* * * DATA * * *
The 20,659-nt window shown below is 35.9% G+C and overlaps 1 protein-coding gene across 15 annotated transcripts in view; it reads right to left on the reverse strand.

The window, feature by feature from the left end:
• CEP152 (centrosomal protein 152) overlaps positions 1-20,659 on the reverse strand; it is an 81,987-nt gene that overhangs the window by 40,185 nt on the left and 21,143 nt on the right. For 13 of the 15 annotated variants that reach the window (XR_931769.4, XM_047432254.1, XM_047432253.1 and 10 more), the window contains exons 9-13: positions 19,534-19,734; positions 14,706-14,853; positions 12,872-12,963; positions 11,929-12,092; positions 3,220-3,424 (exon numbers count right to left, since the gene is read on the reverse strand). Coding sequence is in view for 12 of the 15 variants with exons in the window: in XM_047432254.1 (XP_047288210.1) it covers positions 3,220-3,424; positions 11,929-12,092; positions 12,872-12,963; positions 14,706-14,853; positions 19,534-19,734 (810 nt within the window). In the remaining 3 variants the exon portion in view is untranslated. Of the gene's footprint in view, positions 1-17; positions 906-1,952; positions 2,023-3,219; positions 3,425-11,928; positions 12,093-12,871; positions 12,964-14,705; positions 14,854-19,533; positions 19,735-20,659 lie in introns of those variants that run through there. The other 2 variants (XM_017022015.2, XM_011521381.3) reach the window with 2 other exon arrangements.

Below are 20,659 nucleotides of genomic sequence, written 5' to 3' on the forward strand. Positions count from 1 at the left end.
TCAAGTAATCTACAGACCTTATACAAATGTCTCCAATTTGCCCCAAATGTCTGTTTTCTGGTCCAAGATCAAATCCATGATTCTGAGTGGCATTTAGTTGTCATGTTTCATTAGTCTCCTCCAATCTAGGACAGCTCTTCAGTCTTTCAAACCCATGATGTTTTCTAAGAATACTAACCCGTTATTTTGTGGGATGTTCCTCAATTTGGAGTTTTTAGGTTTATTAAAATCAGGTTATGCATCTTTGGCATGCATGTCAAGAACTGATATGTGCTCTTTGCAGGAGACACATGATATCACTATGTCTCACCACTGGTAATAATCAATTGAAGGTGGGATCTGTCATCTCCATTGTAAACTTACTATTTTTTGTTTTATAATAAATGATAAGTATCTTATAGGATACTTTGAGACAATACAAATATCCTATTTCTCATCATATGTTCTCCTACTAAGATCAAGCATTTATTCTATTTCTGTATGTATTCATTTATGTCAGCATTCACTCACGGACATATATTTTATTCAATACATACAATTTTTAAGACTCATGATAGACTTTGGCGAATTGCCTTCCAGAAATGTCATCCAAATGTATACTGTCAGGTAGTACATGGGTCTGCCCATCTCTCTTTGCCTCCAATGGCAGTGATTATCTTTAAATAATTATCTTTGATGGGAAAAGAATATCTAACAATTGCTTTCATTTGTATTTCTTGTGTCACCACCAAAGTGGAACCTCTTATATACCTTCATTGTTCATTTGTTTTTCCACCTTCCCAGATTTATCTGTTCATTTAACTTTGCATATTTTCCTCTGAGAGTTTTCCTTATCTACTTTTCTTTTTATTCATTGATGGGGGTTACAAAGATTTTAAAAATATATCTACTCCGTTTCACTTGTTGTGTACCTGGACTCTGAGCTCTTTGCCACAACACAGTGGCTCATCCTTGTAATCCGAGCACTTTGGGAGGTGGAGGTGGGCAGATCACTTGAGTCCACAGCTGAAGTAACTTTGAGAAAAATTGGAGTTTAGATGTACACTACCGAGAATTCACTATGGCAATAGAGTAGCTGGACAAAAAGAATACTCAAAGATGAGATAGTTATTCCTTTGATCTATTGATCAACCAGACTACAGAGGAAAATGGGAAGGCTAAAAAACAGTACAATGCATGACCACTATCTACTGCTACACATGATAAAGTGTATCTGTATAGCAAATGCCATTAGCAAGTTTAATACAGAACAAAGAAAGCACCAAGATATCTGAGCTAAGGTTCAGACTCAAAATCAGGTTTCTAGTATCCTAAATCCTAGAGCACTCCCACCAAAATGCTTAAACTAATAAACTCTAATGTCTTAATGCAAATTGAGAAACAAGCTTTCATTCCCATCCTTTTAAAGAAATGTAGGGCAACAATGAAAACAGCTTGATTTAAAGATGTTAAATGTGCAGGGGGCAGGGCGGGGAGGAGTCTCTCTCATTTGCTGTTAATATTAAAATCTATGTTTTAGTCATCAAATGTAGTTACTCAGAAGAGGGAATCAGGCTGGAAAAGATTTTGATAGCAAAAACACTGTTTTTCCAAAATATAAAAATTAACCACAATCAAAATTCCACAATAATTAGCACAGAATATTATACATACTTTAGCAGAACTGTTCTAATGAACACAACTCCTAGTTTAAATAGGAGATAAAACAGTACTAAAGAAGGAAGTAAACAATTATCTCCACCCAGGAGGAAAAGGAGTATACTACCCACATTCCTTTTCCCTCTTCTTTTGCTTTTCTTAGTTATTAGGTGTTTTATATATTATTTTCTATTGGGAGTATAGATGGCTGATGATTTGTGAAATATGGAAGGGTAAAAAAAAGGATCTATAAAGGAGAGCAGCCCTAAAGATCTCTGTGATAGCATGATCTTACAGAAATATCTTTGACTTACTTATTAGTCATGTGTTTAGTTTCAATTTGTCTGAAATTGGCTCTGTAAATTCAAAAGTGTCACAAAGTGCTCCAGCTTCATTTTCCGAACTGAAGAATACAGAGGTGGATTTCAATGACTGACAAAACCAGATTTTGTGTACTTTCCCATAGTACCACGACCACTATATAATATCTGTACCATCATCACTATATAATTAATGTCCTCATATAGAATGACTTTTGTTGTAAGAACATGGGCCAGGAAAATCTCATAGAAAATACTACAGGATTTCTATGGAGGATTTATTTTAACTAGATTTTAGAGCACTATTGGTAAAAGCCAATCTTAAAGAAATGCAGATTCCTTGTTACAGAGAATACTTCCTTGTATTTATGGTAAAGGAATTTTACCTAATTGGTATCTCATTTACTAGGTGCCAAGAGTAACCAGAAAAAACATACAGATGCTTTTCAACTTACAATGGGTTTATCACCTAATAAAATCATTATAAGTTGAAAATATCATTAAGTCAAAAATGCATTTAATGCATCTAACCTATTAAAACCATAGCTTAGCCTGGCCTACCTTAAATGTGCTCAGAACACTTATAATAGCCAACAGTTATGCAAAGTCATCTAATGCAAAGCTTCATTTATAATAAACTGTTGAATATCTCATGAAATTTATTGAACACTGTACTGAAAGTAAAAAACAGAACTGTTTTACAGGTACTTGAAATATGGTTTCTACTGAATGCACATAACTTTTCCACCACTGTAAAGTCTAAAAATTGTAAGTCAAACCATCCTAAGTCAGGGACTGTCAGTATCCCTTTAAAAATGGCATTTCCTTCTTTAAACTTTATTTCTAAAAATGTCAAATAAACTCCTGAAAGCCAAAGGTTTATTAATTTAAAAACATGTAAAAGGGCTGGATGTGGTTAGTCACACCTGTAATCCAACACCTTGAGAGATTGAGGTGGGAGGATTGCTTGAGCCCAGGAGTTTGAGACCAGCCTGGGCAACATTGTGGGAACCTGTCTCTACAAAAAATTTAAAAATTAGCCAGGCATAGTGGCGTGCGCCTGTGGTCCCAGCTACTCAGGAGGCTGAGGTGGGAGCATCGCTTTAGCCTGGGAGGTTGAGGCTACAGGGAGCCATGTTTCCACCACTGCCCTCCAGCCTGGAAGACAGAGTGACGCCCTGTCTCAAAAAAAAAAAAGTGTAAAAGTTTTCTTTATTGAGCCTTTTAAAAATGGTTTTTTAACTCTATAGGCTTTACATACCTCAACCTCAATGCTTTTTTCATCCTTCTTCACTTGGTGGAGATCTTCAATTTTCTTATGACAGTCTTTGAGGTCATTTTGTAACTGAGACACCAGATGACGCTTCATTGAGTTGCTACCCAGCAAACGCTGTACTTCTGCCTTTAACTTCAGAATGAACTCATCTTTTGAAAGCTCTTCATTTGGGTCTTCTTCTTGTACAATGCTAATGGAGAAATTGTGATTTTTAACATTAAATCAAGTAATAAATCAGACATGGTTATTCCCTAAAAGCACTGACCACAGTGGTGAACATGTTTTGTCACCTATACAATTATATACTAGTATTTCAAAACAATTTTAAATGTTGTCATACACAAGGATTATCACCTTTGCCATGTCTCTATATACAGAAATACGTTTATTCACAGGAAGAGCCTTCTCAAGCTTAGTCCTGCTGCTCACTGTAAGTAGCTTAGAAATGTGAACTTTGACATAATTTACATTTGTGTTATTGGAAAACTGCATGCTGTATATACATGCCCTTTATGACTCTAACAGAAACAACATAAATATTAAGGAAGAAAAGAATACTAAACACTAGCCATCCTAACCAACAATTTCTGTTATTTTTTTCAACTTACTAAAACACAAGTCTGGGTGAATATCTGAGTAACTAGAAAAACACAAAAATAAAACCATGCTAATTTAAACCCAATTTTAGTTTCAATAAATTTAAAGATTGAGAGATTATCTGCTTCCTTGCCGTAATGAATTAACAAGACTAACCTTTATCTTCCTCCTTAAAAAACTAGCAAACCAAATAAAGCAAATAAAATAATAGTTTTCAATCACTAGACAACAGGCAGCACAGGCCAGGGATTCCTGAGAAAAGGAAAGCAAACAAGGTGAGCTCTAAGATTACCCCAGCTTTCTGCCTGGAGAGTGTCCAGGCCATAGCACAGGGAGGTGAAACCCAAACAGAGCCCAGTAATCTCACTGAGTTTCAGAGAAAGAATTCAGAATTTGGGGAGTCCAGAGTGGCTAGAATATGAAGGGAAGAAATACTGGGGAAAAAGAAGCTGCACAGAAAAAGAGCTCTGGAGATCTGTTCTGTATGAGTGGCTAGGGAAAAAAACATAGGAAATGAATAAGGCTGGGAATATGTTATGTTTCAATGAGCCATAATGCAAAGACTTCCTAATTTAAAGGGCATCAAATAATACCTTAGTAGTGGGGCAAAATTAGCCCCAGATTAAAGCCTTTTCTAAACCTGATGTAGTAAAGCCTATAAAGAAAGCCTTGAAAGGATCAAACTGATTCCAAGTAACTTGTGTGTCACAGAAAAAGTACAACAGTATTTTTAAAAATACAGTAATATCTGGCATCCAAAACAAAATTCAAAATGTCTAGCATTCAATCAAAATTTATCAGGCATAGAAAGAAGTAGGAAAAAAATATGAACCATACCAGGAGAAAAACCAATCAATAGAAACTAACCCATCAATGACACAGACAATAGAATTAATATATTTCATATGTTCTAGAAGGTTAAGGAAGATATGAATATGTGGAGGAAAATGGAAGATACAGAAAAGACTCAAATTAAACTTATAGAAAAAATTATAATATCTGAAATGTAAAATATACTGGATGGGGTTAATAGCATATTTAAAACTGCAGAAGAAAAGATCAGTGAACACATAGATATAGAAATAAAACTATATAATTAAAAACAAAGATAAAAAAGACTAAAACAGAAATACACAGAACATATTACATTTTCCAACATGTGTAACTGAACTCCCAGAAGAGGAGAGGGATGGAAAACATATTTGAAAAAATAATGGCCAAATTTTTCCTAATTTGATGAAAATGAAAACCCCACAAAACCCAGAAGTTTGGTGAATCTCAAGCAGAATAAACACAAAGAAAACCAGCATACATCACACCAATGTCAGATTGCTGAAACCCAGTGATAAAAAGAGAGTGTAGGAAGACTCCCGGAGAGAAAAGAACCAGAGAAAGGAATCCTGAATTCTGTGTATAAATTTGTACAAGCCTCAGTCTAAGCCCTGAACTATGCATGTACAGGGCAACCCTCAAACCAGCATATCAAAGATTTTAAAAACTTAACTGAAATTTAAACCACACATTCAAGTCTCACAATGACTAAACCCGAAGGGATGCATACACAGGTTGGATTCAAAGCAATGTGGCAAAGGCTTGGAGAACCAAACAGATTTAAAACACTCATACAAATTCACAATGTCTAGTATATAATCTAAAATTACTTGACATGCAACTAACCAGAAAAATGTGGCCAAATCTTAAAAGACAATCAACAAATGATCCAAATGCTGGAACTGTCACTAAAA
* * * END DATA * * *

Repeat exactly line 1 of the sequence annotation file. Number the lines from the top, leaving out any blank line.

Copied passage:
The 20,659-nt window shown below is 35.9% G+C and overlaps 1 protein-coding gene across 15 annotated transcripts in view; it reads right to left on the reverse strand.